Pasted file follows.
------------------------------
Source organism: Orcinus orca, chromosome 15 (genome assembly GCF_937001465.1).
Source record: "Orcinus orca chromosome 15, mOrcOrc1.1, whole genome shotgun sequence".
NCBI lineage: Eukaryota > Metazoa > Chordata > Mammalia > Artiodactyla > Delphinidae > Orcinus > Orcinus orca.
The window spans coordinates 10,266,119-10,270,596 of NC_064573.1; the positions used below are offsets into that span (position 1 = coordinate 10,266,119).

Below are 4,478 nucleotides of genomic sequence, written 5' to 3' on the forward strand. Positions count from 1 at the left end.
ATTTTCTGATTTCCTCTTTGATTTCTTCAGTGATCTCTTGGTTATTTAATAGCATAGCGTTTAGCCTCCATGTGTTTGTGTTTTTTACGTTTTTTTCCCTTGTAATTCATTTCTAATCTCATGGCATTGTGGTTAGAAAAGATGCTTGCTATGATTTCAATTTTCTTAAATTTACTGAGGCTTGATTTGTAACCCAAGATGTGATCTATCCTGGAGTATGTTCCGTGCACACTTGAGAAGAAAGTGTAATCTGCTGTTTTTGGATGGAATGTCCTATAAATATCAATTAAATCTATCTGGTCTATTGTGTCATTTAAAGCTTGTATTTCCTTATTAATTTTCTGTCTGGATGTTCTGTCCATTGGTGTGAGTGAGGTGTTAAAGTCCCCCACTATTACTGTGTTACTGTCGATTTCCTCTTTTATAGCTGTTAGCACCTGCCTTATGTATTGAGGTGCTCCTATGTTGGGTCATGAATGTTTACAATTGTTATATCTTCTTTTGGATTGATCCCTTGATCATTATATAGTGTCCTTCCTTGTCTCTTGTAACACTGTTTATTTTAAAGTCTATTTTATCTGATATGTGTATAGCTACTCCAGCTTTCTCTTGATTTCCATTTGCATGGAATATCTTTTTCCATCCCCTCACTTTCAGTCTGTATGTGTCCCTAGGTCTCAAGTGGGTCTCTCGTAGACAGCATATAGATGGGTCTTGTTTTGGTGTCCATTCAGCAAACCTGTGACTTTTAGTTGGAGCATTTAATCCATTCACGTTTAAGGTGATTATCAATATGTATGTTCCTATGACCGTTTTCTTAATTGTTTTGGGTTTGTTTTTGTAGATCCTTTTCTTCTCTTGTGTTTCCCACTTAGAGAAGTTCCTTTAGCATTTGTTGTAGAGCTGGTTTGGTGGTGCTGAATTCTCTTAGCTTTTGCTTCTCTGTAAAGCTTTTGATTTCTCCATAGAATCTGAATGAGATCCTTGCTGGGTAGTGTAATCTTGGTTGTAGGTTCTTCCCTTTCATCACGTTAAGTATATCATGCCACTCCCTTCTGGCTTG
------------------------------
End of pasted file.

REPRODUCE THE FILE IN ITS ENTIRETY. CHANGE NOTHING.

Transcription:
Source organism: Orcinus orca, chromosome 15 (genome assembly GCF_937001465.1).
Source record: "Orcinus orca chromosome 15, mOrcOrc1.1, whole genome shotgun sequence".
NCBI lineage: Eukaryota > Metazoa > Chordata > Mammalia > Artiodactyla > Delphinidae > Orcinus > Orcinus orca.
The window spans coordinates 10,266,119-10,270,596 of NC_064573.1; the positions used below are offsets into that span (position 1 = coordinate 10,266,119).

Below are 4,478 nucleotides of genomic sequence, written 5' to 3' on the forward strand. Positions count from 1 at the left end.
ATTTTCTGATTTCCTCTTTGATTTCTTCAGTGATCTCTTGGTTATTTAATAGCATAGCGTTTAGCCTCCATGTGTTTGTGTTTTTTACGTTTTTTTCCCTTGTAATTCATTTCTAATCTCATGGCATTGTGGTTAGAAAAGATGCTTGCTATGATTTCAATTTTCTTAAATTTACTGAGGCTTGATTTGTAACCCAAGATGTGATCTATCCTGGAGTATGTTCCGTGCACACTTGAGAAGAAAGTGTAATCTGCTGTTTTTGGATGGAATGTCCTATAAATATCAATTAAATCTATCTGGTCTATTGTGTCATTTAAAGCTTGTATTTCCTTATTAATTTTCTGTCTGGATGTTCTGTCCATTGGTGTGAGTGAGGTGTTAAAGTCCCCCACTATTACTGTGTTACTGTCGATTTCCTCTTTTATAGCTGTTAGCACCTGCCTTATGTATTGAGGTGCTCCTATGTTGGGTCATGAATGTTTACAATTGTTATATCTTCTTTTGGATTGATCCCTTGATCATTATATAGTGTCCTTCCTTGTCTCTTGTAACACTGTTTATTTTAAAGTCTATTTTATCTGATATGTGTATAGCTACTCCAGCTTTCTCTTGATTTCCATTTGCATGGAATATCTTTTTCCATCCCCTCACTTTCAGTCTGTATGTGTCCCTAGGTCTCAAGTGGGTCTCTCGTAGACAGCATATAGATGGGTCTTGTTTTGGTGTCCATTCAGCAAACCTGTGACTTTTAGTTGGAGCATTTAATCCATTCACGTTTAAGGTGATTATCAATATGTATGTTCCTATGACCGTTTTCTTAATTGTTTTGGGTTTGTTTTTGTAGATCCTTTTCTTCTCTTGTGTTTCCCACTTAGAGAAGTTCCTTTAGCATTTGTTGTAGAGCTGGTTTGGTGGTGCTGAATTCTCTTAGCTTTTGCTTCTCTGTAAAGCTTTTGATTTCTCCATAGAATCTGAATGAGATCCTTGCTGGGTAGTGTAATCTTGGTTGTAGGTTCTTCCCTTTCATCACGTTAAGTATATCATGCCACTCCCTTCTGGCTTG